Tue

20

Oct

2015

“It's-me” Scam

When you make a phone call to your parent or to your child, how do you tell them it's from you?  I think many people don't need to tell their names because of its relationship.  Probably many people would say just "Hi, It's me."   Or maybe you don't even need to tell them "It's me." 

This is same in Japan, especially boys.   Most boys in Japan don't tell their names when they make phone calls to their parents, they just say "It's me."

This is how swindler can pretend to be a son or a grandson by making a phone call in order to take money by deception.  Also grown-up boys tend to live far from parents.  In addition, they seldom make a phone call to their parents, that 's why parents tend to believe the person who says "It's me" on the phone, is a son.   Then swindler easily start fraud by telling the parent that he was so involved in a trouble that he would need immediate money. 

This is called "Ore Ore Sagi" meaning "It's me-fraud" , which has been very popular fraud in Japan.   The trick of this fraud sounds very simple but there are always victims of this fraud.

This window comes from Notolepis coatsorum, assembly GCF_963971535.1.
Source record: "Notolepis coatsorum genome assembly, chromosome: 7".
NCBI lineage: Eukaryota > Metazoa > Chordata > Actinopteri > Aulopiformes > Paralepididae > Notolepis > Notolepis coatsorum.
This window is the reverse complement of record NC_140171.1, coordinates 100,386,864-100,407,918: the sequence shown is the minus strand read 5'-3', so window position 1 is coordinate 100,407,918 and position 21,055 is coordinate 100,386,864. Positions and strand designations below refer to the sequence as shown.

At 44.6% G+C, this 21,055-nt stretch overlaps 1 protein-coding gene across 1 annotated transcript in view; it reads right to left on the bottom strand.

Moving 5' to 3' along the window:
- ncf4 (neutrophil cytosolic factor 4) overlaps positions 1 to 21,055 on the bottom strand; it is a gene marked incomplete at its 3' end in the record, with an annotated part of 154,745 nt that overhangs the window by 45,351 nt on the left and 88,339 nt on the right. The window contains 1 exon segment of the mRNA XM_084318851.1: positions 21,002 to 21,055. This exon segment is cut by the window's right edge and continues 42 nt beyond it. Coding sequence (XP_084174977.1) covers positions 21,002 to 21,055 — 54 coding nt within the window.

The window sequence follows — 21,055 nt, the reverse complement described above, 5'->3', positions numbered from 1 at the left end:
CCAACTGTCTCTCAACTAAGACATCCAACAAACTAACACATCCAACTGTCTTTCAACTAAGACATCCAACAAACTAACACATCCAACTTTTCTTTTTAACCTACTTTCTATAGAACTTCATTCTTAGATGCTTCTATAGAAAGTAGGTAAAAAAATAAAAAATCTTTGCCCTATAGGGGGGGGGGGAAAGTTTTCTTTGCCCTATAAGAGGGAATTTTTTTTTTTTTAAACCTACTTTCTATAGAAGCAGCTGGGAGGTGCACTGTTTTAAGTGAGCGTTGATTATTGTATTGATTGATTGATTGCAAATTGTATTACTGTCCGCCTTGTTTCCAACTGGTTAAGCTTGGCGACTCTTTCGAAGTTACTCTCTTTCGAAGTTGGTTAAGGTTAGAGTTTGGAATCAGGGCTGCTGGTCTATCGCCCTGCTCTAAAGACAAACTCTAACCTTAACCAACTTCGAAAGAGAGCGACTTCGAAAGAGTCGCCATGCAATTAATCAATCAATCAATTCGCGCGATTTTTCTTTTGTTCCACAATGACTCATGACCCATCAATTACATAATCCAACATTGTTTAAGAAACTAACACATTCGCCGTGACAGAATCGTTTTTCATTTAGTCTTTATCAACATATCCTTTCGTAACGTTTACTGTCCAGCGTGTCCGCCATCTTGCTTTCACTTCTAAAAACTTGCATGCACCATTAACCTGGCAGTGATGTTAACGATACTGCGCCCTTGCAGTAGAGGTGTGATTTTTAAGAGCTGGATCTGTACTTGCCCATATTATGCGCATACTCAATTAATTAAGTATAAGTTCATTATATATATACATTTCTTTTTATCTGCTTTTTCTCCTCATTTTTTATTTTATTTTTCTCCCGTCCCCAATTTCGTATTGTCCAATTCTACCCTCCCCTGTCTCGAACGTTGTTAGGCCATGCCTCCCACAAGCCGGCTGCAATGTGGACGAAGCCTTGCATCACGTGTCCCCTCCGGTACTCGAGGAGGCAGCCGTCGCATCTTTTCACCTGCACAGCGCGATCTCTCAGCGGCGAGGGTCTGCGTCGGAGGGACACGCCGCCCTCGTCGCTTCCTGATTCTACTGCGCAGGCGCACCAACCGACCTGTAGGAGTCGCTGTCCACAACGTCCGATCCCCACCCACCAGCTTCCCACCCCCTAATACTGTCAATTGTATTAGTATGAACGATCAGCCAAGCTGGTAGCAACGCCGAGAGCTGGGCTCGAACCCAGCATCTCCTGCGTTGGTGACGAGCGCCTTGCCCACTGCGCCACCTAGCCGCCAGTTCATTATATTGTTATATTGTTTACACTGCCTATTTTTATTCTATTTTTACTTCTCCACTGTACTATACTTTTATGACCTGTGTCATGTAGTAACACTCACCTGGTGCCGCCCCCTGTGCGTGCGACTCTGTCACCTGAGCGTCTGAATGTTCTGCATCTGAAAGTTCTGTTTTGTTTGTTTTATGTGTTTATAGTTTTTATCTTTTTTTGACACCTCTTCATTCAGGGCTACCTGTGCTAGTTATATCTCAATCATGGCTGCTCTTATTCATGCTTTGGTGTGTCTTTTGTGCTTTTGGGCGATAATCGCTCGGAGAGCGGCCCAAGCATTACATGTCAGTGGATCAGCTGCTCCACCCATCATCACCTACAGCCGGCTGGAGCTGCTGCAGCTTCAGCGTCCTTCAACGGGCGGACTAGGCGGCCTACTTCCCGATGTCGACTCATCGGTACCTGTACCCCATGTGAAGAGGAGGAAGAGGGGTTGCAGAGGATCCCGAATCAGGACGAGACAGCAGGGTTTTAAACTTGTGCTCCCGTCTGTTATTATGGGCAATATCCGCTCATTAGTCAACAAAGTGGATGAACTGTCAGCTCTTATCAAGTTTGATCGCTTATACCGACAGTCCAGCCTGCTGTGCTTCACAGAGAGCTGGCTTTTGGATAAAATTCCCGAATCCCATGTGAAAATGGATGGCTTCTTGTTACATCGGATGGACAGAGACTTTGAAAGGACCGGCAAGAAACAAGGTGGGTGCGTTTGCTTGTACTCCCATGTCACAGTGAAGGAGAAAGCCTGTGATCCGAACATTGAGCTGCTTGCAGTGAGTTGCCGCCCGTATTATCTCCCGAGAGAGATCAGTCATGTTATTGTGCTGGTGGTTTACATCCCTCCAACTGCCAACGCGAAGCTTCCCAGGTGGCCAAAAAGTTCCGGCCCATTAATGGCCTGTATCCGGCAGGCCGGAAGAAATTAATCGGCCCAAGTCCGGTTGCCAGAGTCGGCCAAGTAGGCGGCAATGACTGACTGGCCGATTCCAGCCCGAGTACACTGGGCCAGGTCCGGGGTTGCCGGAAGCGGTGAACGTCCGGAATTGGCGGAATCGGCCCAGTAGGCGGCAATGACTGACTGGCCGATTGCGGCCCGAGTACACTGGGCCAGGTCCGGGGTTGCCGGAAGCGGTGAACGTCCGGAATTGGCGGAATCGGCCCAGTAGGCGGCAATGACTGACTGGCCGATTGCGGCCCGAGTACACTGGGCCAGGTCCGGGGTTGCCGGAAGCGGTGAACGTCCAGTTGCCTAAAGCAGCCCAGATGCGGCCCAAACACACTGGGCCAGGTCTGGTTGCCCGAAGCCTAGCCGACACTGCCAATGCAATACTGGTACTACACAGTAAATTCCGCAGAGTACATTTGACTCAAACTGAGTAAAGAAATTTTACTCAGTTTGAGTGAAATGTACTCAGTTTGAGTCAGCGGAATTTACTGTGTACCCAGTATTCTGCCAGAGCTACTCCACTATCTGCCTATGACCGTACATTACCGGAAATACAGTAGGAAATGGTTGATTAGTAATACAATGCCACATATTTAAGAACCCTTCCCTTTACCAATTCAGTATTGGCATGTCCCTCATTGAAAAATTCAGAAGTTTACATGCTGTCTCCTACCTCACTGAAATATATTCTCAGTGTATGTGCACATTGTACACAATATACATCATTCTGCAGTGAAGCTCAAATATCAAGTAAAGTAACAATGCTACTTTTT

Indeed, after watching this youtube video (in Japanese), I thought this type of fraud was never simple because some swindlers working together as a team.   Each one has a role to play for their creations of the fake story which try to embezzle through deception.

This video (in Japanese) revealed all their tricks thanks to the old lady who knew it was not her son.  She immediately called the police after calling her own son to make sure if he really called.   Then she pretended to be deceived.  TV crew were able to film this entire story of fraud because they happened to film the police for 24 hours as a documentary.

I am pretty sure I won't be put off with words.  But I'm not sure about my old parents.   After watching this video, I thought I should make a phone call to them from time to time if they are OK. 

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